Are your cabinets starting to show their age? Would you like to bring your kitchen into the present century … without the major investment of replacing all the cabinetry? Don’t worry, it can be done. Check out these inspiring suggestions for how to make old cabinets look modern.
Problems with old cabinets
Can these cabinets be saved? Let’s take a look at exactly what’s bugging you about your current cabinets.
Condition. Carefully assess the condition of your cabinets. If the doors are ugly, faded, or damaged (due to heat, moisture, and age) but the boxes — the part that’s attached to the wall — are sound, the cabinets are good candidates for a facelift. However, if the boxes themselves are in bad shape, you may need to completely replace the cabinetry.
Material. Two kitchen cabinet materials that shout "90s nostalgia!" are oak wood and cheap thermofoil. While the thermofoil of a few decades back often has problems beyond outdated style (such as peeling and delaminating) which may require replacement of either the doors or the entire cabinet, oak usually withstands the test of time. It just needs a modern tweak.
Style. There was an era — not so long ago — when "more is more" was the prevailing kitchen theme. Now the aesthetic is a lot simpler. If your cabinets feature intricate cathedral patterning or other signs of outdated style, a change is overdue, not to mention easy to DIY.
Update your cabinets
Update hardware. Cheap, fast, and chic: If your kitchen cabinets just have a mild case of the blahs, switch the hardware for a quick pick-me-up. Brushed gold or black pulls and knobs are very on-trend.
Simple DIY refinish. There are lots of options for a fast do-it-yourself refinish with no sanding needed. Go for wax, gel stain, glaze, or chalk-style paint. This will give a casual, countryish look. Or apply a stencil atop the existing paint.
Paint or stain. Painting or traditional staining of kitchen cabinets requires meticulous sanding and expert application. The payoff? High quality, smooth results. Color choices of new neutrals (such as sage green) or unexpected dark tones will bring your cabinets up to the moment.
Reface. When the door surfaces are scratched or scuffed, consider cabinet refacing. This is a process of applying a veneer to cover the existing doors. Consult a local carpenter to see whether this is an option for you.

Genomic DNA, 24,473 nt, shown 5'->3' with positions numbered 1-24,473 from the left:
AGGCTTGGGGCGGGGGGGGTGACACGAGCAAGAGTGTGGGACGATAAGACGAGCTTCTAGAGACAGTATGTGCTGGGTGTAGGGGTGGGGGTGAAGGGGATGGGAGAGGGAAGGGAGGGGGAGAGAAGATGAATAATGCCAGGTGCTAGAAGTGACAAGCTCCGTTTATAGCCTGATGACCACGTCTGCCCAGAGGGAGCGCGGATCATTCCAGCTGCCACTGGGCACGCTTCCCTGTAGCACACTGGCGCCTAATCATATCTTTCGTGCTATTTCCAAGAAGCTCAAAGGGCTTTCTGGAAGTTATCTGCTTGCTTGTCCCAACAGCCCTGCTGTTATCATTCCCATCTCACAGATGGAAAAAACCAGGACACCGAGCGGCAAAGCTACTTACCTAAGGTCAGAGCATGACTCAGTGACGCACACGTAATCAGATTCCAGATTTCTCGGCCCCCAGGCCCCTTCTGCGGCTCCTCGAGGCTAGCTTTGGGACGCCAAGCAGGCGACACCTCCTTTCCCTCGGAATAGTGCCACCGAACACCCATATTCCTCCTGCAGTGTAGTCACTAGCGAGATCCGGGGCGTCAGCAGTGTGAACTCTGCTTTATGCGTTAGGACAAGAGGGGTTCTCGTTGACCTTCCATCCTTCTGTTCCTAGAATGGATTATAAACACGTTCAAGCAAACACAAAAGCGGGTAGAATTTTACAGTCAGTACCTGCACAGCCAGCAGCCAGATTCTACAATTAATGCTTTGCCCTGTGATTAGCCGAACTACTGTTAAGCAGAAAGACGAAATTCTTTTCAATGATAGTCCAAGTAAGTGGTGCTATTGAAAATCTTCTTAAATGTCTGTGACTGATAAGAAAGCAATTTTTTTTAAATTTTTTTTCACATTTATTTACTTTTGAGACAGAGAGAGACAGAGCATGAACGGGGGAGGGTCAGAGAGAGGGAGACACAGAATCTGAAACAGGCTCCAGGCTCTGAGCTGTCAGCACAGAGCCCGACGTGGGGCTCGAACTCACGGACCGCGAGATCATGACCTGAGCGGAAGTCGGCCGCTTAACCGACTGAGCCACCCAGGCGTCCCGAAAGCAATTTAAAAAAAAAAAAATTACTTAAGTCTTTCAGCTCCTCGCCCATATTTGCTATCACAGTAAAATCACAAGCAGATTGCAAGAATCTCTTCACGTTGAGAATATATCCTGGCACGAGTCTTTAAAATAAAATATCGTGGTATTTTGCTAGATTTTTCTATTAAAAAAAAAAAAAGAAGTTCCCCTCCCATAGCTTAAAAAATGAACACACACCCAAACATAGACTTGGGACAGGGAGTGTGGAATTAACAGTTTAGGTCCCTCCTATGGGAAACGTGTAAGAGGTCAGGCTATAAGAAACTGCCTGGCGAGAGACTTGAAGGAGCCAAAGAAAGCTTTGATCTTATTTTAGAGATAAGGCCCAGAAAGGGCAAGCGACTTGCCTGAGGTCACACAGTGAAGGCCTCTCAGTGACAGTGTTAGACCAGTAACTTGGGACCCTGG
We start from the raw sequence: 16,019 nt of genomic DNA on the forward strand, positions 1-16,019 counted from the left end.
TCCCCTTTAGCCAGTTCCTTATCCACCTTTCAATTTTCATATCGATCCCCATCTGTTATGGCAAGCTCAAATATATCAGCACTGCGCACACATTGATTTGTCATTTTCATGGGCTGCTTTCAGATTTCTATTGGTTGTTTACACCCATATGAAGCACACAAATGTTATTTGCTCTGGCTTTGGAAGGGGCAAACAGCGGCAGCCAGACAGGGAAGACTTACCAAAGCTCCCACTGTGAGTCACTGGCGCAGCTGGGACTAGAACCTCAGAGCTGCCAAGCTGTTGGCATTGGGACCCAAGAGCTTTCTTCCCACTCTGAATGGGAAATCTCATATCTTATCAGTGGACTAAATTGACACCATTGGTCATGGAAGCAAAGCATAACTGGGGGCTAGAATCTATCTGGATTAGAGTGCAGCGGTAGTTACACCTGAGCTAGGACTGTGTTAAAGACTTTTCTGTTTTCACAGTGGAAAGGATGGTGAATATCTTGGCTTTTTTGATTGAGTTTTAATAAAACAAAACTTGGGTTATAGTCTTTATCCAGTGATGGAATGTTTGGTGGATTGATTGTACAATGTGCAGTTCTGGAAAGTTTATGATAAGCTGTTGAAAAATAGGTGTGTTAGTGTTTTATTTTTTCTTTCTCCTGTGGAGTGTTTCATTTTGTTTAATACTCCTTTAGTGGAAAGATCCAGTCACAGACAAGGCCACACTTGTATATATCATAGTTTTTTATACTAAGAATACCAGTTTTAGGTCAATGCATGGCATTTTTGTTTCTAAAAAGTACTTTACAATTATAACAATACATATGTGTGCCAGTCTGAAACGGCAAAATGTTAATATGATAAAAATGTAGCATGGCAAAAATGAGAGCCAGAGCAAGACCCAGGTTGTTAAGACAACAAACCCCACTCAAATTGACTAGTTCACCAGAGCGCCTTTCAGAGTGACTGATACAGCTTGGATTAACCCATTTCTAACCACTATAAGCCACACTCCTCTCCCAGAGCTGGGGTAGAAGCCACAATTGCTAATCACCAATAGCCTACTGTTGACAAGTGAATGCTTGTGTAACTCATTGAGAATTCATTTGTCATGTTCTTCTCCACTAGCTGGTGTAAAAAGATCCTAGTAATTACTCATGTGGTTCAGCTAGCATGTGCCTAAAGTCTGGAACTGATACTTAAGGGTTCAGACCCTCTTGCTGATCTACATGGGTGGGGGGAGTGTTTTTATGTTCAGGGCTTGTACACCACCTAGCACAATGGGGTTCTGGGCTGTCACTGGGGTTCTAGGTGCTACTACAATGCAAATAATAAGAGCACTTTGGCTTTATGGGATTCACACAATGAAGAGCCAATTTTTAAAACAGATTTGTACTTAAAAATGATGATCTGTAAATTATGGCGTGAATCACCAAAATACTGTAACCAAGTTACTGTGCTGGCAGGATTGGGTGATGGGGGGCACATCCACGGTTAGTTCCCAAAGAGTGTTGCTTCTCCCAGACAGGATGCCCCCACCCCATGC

Replace doors. Cabinet door replacement is an excellent idea when the doors are in rough shape, but the boxes are still solid. An example is cabinet doors with badly peeling thermofoil. DESIGN TIP: Consider replacing a few doors with glass to brighten your kitchen and display treasured dinnerware.
Remove doors. For the breezy look of open shelving, remove doors altogether, especially on top cabinets. This works well with today’s trend to minimize upper cabinetry.
Update your kitchen
How to make old cabinets look modern? An indirect approach — updating other features — will often work wonders without the need even to touch your cabinets.
Paint the room. Paint the kitchen walls (and ceiling while you’re at it!) instead of cabinetry. If you’re trying to downplay orange-toned wood cabinets, choose a paint color with subtle contrast, such as charcoal or lavender. Avoid cream, yellow, and — obviously — orange.
Add a backsplash. Similar to painting, a backsplash addition or replacement distracts the eye from less-than-lovely cabinets. Choose a clean, contemporary tile — run, don’t walk, from elaborate tile mosaics! Terrazzo is making a comeback and can coordinate beautifully with your cabinet color.
Install the right lighting. Revamp your kitchen lighting to show your cabinets in their best light. Task lighting is a must and pendant lights are both practical and pretty.
— Before making any upgrades, get those cabinets squeaky clean. Scrub off every bit of grease with TSP.
— Coordinate your new cabinet look with existing appliances and furniture, as well as any woodwork sharing the same space (especially in an open-plan kitchen/living/dining area).
— To update cabinet style, add strips of plywood or MDF to create "Shaker" doors on a budget. Or fill in an outdated engraved design with putty. Then cover your handiwork with paint.
— Laura Firszt writes for networx.com.